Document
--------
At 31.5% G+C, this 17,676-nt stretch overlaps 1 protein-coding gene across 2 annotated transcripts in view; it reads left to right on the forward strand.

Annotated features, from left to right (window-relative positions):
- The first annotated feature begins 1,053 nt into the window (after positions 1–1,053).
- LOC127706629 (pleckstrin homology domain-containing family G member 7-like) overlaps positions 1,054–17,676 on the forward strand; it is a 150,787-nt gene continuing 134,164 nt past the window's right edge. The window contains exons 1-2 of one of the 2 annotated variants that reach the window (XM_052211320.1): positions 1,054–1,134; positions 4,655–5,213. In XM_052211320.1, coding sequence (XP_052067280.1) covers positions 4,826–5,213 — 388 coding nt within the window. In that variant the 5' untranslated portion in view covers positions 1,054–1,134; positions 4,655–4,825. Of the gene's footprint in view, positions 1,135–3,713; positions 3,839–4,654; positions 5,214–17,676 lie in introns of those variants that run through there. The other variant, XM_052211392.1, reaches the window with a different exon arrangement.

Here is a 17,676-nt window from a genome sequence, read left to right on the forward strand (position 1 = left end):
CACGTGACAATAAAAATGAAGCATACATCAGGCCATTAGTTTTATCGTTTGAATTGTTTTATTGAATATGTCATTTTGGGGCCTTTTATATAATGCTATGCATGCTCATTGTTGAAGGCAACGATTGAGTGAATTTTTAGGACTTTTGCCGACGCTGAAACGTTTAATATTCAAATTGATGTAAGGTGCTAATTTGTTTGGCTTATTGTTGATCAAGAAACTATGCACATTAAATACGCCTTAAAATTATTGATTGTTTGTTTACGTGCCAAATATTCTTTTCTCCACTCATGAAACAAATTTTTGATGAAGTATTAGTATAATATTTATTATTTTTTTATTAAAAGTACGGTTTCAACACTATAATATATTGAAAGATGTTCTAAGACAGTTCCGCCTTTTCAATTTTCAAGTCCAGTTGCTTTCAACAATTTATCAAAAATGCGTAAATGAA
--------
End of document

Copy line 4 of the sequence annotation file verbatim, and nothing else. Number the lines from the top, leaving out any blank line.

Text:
- LOC127706629 (pleckstrin homology domain-containing family G member 7-like) overlaps positions 1,054–17,676 on the forward strand; it is a 150,787-nt gene continuing 134,164 nt past the window's right edge. The window contains exons 1-2 of one of the 2 annotated variants that reach the window (XM_052211320.1): positions 1,054–1,134; positions 4,655–5,213. In XM_052211320.1, coding sequence (XP_052067280.1) covers positions 4,826–5,213 — 388 coding nt within the window. In that variant the 5' untranslated portion in view covers positions 1,054–1,134; positions 4,655–4,825. Of the gene's footprint in view, positions 1,135–3,713; positions 3,839–4,654; positions 5,214–17,676 lie in introns of those variants that run through there. The other variant, XM_052211392.1, reaches the window with a different exon arrangement.